For today’s Throwback Thursday, April Brown shares some retro photos of her Irish/Jamaican parents in the 70s and 80s.
A lot of people I meet are quite interested in my heritage, some are merely intrigued, some slightly (or exceptionally) fetishise. It’s become apparent that on appearance my face can be deemed as ‘racially ambiguous’. Nonetheless, I’m proud of my background and I’ve been fortunate to grow up immersed in both Irish and Jamaican culture, within multicultural London. My grandparents on both sides were met with unwelcoming signs on arrival to post-war London in the 1950s. One with particular ignominy being “No Blacks, No Irish, No Dogs”, displayed in the windows of rented properties. Although this is no longer legal, the fundamental message is still being heralded in London’s housing market today, albeit through undertones and passive aggression.
My parents were the “children of immigrants” – in my mother’s words. This apparent similarity notionally influenced their union. My mum grew up in ‘County Kilburn’ initially living in one room in a terraced house with my grandparents and her siblings. My dad came over to London from Jamaica at the age of nine with pretty much nothing but the clothes on his back, having stayed with relatives while his paternal family settled here. Although they didn’t have much encouragement from their parents educationally, largely due to ignorance, they both did well to get ‘proper’ jobs from a domestic perspective. Both admit that had the opportunity been presented to them, they would have loved to pursue further education but in those days teachers encouraged them to take the ‘sensible’ route. Mum was advised to take the reputable option and go into secretarial work along with most of her peers. Dad wasn’t advised anything at all. In a way, this inaccessibility is the reason that my parents worked tirelessly to ensure that I received the education they were not able to access and aspire to achieve more.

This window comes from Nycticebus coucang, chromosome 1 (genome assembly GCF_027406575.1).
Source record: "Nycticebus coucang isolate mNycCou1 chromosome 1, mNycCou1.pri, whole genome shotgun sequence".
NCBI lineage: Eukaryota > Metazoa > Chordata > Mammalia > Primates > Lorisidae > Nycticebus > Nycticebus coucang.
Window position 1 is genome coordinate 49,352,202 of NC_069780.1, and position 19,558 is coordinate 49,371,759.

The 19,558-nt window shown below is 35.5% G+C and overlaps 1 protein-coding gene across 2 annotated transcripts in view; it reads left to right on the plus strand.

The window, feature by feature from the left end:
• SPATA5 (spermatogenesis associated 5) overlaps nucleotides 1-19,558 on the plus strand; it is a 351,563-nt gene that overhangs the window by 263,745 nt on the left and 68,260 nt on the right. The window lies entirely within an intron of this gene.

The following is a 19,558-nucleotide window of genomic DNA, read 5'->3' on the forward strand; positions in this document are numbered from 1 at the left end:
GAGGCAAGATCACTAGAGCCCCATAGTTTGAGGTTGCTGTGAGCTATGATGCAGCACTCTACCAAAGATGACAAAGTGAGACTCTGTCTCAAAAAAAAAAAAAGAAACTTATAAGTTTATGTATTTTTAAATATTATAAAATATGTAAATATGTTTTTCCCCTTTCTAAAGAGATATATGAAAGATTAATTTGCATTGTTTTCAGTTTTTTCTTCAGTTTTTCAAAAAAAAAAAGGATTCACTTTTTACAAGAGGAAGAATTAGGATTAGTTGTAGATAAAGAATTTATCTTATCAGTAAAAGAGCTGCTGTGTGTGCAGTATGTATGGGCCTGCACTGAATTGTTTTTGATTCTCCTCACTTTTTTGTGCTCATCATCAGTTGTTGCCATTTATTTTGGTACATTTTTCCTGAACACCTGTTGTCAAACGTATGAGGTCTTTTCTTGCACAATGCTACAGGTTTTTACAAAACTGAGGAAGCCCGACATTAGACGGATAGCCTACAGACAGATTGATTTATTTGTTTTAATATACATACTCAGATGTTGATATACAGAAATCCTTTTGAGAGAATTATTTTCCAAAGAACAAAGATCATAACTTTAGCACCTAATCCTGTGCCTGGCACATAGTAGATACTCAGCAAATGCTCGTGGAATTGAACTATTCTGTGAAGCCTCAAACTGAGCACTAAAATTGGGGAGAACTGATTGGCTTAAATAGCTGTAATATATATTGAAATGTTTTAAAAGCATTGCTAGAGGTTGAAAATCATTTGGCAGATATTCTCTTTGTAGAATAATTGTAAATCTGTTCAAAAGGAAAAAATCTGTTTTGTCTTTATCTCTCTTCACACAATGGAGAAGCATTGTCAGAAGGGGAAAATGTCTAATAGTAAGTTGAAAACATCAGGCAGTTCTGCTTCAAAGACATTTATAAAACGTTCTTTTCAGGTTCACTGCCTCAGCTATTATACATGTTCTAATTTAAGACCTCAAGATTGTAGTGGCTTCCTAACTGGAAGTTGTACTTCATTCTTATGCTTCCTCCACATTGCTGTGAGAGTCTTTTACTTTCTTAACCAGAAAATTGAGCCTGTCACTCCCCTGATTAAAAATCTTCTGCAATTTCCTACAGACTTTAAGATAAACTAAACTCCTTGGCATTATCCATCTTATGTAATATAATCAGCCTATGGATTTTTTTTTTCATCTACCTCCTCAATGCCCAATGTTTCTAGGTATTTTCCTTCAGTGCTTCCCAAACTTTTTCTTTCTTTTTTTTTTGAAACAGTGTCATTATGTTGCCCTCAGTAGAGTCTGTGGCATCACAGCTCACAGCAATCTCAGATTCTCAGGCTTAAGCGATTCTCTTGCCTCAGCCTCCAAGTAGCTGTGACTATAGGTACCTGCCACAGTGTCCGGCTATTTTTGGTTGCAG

Through their working-class upbringing, they submerged themselves into multi-cultural London, enjoying a spectrum of unique experiences and lived their lives to the fullest. Together for 20 years, they had a pretty chilled relationship until I came along in the early 90s. Although they divorced when I was six, I rather admire the fact that my parents had fun, for a reasonably long time, before I was even a twinkle in my father’s eye. (Older parents are underrated IMO).
On this scent of romanticism, the following pictures are just a few snapshots of my parents in the 70s and 80s.
’Mac Daddy’, 1974 – My dad on Leyton cricket ground during a football match with his mate Geoff. Brown leather mac, beret and more flares. Say no more.Jamaica, 1975 – Full of sass! Walking off mid-strop in white shorts and sling backs. Dad obviously couldn’t resist the urge to take a snap.
Jamaica, 1975 – black string bikini, green and yellow old-school football shorts. Colour coordinating with of the flag of Jamaica (although I doubt this was intentional). Check out the Jewfro at the top!Sacred Heart Church, Kilburn, 1979 – A friend of theirs asked them to participate in a ‘sham’ wedding shoot as a favour, hence the closed doors. Not entirely sure why but it was something to do with an ‘out-of-wedlock’ cover up. Obviously they had a hoot in the process! My mum is in her favourite Red Fox jacket, bought in the West End, just prior to the animal rights “fur is worn by beautiful animals and ugly people” campaign. Dad in his favourite suit bought from the King’s Road in Chelsea.
Beside her office, the Saudi Arabian Embassy, 1984 – Mum wearing a Pancaldi silk blouse, Fiorucci brown cord jeans and a light brown italian wool blazer, all purchased in Rome. She’s standing with her pride and joy, a mustard yellow and brown Mini with walnut Wood and Picket interior, wind up sunroof and chrome roll bars.A friend’s wedding, London, 1986 – Snapped while eating wedding cake; their mouths observably full. It seems mum rarely wore a bra in the 70s, as a lot of photos proved. This is one of a few ‘risky’ selections.
Willesden, 1986 – Mum channeling Jerry Hall. The thin stiletto heel and strap, wouldn’t look out of place on a runway today.Tracy & Simone, Willesden, 1987 – Mum’s goddaughter and stepdaughter playing ‘dress up’ with her wardrobe.